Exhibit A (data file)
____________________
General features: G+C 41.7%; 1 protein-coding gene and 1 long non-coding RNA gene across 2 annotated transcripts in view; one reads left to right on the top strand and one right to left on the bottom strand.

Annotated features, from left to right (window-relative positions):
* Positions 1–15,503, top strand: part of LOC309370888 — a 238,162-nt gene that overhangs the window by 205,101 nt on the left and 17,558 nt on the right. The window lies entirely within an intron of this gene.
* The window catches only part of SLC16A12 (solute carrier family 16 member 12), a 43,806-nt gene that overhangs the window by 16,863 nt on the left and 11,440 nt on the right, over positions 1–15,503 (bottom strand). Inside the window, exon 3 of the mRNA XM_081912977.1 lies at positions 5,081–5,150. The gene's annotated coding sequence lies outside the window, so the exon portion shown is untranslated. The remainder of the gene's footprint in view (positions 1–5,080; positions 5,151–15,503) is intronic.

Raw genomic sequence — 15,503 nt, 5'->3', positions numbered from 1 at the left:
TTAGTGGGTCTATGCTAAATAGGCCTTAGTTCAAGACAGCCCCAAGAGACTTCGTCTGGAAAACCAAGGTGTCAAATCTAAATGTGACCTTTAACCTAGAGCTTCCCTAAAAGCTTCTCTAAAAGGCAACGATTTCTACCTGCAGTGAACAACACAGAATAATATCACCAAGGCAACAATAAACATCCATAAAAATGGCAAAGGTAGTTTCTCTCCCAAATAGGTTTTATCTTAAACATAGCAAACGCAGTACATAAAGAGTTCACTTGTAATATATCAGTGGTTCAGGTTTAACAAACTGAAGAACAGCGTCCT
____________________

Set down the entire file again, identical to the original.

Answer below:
General features: G+C 41.7%; 1 protein-coding gene and 1 long non-coding RNA gene across 2 annotated transcripts in view; one reads left to right on the top strand and one right to left on the bottom strand.

Annotated features, from left to right (window-relative positions):
* Positions 1–15,503, top strand: part of LOC309370888 — a 238,162-nt gene that overhangs the window by 205,101 nt on the left and 17,558 nt on the right. The window lies entirely within an intron of this gene.
* The window catches only part of SLC16A12 (solute carrier family 16 member 12), a 43,806-nt gene that overhangs the window by 16,863 nt on the left and 11,440 nt on the right, over positions 1–15,503 (bottom strand). Inside the window, exon 3 of the mRNA XM_081912977.1 lies at positions 5,081–5,150. The gene's annotated coding sequence lies outside the window, so the exon portion shown is untranslated. The remainder of the gene's footprint in view (positions 1–5,080; positions 5,151–15,503) is intronic.

Raw genomic sequence — 15,503 nt, 5'->3', positions numbered from 1 at the left:
TTAGTGGGTCTATGCTAAATAGGCCTTAGTTCAAGACAGCCCCAAGAGACTTCGTCTGGAAAACCAAGGTGTCAAATCTAAATGTGACCTTTAACCTAGAGCTTCCCTAAAAGCTTCTCTAAAAGGCAACGATTTCTACCTGCAGTGAACAACACAGAATAATATCACCAAGGCAACAATAAACATCCATAAAAATGGCAAAGGTAGTTTCTCTCCCAAATAGGTTTTATCTTAAACATAGCAAACGCAGTACATAAAGAGTTCACTTGTAATATATCAGTGGTTCAGGTTTAACAAACTGAAGAACAGCGTCCT